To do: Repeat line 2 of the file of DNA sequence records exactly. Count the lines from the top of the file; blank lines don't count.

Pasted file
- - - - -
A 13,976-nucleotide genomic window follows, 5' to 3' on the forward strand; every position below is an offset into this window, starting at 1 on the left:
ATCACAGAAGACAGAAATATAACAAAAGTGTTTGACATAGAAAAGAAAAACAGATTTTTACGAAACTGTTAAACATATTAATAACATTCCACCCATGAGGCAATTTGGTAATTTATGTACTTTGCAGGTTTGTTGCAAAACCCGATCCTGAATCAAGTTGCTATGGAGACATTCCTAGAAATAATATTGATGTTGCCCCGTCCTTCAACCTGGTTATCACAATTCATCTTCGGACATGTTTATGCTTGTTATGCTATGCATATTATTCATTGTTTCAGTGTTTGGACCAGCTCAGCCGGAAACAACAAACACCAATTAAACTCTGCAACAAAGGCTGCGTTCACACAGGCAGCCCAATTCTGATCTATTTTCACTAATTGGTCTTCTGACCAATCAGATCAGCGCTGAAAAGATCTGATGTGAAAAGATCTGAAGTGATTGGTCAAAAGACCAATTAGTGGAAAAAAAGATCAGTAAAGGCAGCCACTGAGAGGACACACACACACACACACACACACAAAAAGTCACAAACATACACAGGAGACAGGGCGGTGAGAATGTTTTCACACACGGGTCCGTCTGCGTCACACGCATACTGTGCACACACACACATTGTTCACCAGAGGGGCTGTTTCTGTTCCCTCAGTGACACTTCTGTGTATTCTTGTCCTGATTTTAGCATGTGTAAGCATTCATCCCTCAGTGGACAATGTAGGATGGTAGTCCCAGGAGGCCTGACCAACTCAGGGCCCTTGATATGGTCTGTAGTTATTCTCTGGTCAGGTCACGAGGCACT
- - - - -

ATCACAGAAGACAGAAATATAACAAAAGTGTTTGACATAGAAAAGAAAAACAGATTTTTACGAAACTGTTAAACATATTAATAACATTCCACCCATGAGGCAATTTGGTAATTTATGTACTTTGCAGGTTTGTTGCAAAACCCGATCCTGAATCAAGTTGCTATGGAGACATTCCTAGAAATAATATTGATGTTGCCCCGTCCTTCAACCTGGTTATCACAATTCATCTTCGGACATGTTTATGCTTGTTATGCTATGCATATTATTCATTGTTTCAGTGTTTGGACCAGCTCAGCCGGAAACAACAAACACCAATTAAACTCTGCAACAAAGGCTGCGTTCACACAGGCAGCCCAATTCTGATCTATTTTCACTAATTGGTCTTCTGACCAATCAGATCAGCGCTGAAAAGATCTGATGTGAAAAGATCTGAAGTGATTGGTCAAAAGACCAATTAGTGGAAAAAAAGATCAGTAAAGGCAGCCACTGAGAGGACACACACACACACACACACACACAAAAAGTCACAAACATACACAGGAGACAGGGCGGTGAGAATGTTTTCACACACGGGTCCGTCTGCGTCACACGCATACTGTGCACACACACACATTGTTCACCAGAGGGGCTGTTTCTGTTCCCTCAGTGACACTTCTGTGTATTCTTGTCCTGATTTTAGCATGTGTAAGCATTCATCCCTCAGTGGACAATGTAGGATGGTAGTCCCAGGAGGCCTGACCAACTCAGGGCCCTTGATATGGTCTGTAGTTATTCTCTGGTCAGGTCACGAGGCACT